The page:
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The Book Club

Arthur Golden’s Memoirs Of A Geisha

1. The fascinating world of Gion and geishas. This fictional novel places tremendous emphasis on the descriptive aspects of Gion and the life of geishas; thereby granting readers valuable insights into a world that has bee traditionally kept secret. The protagonist, Sayuri Nitta, spends a great deal of time recalling the specifics of her okiya and respective journeys, and dedicates large parts of the narrative explaining to the reader the elements of her make-up (and corresponding process), kimono designs and the laborious effort of wearing one, her experiences in apprenticeship, losing her virginity et cetera. Interest is continuously sustained, primarily because the reader feels like he is entering a world that has always been closely guarded by an unspoken code of silence; and this curiosity is encouraged. This historical novel also contains numerous lengthy descriptions of various cities in Japan; though the primary focus revolves around Gion, since it is where Sayuri spends most of her time – as a geisha – in. Accuracy, in terms of genuine correspondence to real-life events, is not of utmost concern for the reader.

2. Literary translations and its woes. Whether Golden had done it on purpose, we will never know. However, many of the metaphors and literary symbols employed – particularly when Sayuri is recounting her past and contemplating her future, in which she uses imageries of nature to express her emotions – are clunky and not very elegant. Perhaps Golden had intended to reflect the fact that the English language did not have the ability, or he had wanted the older Sayuri to dispense more “elderly” perspectives or advice; but in comparison to other literary novels the aforementioned does pale in comparison. For instance, “I felt as a simple smelt must feel when a silver salmon glides by” and “I felt as the waves of the ocean must feel when clouds have blocked the warmth of the sun”; there is a tinge of awkwardness and superficiality in the statements.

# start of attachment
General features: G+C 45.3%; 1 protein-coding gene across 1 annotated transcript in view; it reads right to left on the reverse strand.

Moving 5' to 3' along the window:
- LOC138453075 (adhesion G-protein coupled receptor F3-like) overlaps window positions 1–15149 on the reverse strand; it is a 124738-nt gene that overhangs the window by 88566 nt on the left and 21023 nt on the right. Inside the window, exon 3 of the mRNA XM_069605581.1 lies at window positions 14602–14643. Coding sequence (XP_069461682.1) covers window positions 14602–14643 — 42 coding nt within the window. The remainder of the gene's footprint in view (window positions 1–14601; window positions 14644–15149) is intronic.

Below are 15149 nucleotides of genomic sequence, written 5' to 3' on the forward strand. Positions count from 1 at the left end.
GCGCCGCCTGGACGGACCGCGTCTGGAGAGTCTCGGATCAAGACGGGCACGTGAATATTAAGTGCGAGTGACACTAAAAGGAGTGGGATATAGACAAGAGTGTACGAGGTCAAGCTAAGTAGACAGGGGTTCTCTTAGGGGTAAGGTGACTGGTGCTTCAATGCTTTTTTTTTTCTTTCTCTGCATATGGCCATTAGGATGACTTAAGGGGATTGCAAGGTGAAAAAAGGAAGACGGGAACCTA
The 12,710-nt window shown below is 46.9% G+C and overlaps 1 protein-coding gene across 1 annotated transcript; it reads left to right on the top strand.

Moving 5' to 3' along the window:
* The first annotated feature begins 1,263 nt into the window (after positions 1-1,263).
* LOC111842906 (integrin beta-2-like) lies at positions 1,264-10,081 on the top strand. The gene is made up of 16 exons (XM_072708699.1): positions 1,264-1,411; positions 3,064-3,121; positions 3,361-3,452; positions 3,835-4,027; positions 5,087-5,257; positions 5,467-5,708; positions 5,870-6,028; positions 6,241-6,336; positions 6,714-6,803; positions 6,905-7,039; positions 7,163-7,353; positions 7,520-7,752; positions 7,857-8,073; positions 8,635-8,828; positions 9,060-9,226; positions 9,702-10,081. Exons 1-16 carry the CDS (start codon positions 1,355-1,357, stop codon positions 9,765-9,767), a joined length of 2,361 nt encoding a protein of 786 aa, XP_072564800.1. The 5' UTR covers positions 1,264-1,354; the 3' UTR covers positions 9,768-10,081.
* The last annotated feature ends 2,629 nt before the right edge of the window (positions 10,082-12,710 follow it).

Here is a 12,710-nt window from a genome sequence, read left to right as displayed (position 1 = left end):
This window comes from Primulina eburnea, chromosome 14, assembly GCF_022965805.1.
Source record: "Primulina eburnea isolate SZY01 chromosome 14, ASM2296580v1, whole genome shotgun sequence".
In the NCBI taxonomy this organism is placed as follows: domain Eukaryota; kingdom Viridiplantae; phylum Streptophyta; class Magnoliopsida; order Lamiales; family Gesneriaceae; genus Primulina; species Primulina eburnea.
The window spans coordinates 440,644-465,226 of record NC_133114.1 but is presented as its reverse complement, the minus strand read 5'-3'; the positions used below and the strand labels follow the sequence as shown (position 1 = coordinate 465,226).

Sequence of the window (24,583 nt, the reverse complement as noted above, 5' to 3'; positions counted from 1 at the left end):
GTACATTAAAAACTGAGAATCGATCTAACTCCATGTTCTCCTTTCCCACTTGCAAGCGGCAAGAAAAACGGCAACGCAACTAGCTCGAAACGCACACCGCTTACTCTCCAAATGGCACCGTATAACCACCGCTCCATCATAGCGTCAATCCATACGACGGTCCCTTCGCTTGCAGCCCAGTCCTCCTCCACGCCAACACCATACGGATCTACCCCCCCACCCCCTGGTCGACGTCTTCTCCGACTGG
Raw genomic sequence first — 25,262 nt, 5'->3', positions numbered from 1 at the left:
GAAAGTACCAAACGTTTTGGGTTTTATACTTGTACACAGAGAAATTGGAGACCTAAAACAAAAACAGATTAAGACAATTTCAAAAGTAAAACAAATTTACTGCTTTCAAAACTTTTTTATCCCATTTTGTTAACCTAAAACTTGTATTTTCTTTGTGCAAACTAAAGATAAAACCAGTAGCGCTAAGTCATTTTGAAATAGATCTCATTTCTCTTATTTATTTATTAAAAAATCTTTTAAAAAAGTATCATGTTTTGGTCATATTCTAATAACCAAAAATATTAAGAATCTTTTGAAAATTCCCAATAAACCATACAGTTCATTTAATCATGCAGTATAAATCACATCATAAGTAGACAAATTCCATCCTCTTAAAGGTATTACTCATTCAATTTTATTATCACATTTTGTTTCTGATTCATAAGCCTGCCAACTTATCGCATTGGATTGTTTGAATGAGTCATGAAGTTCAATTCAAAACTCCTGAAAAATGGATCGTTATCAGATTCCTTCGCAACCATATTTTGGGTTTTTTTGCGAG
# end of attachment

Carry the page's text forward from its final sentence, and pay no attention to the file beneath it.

3. A raw gem of a quote. “We lead our lives like water flowing down a hill, going more or less in one direction until we splash into something that forces us to find a new course”. This quote does aptly summarises the entire plot progression and life of Sayuri, primarily because most of the time she is guided by circumstances, rather than making independent decisions until much later in her life. It does parallel the comment made by Mameha – Sayuri’s “sister” – that “water never waits. It changes shape and flows around things, and finds the secret paths no one else has thought about”. Being a geisha and doing the entertaining was never a conscious career choice; most of the time, it was because the Japanese girls – including Mameha and Sayuri – had no other options.

4. Recurring theme of appearance versus reality. This is probably the most significant theme that underlies the entire novel. Most evidently, even though geishas are heralded as creatures of beauty and talent – in terms of music, dance and etiquette – the novel shows that this superficial recognition of them as individual obscures the fact that they too are human beings, with equal need for emotional engagement. Sayuri and her geishas plaster themselves with make-up and gorgeous outfits, learn little techniques of making their clients happy; but these experiences they enjoy do not last for long. The seemingly fulfilling life of a geisha is fraught with competing ambitions, plots to dislodge and defame one another, as well as to stand out in Gion. The appearance of fame and fortune does not necessarily yield tangible takeaways in reality. Ultimately, the climax of the novel when Sayuri’s union with the Chairman is dependent on the latter’s ability to discern between the two, and see that Sayuri was doing it against her own will.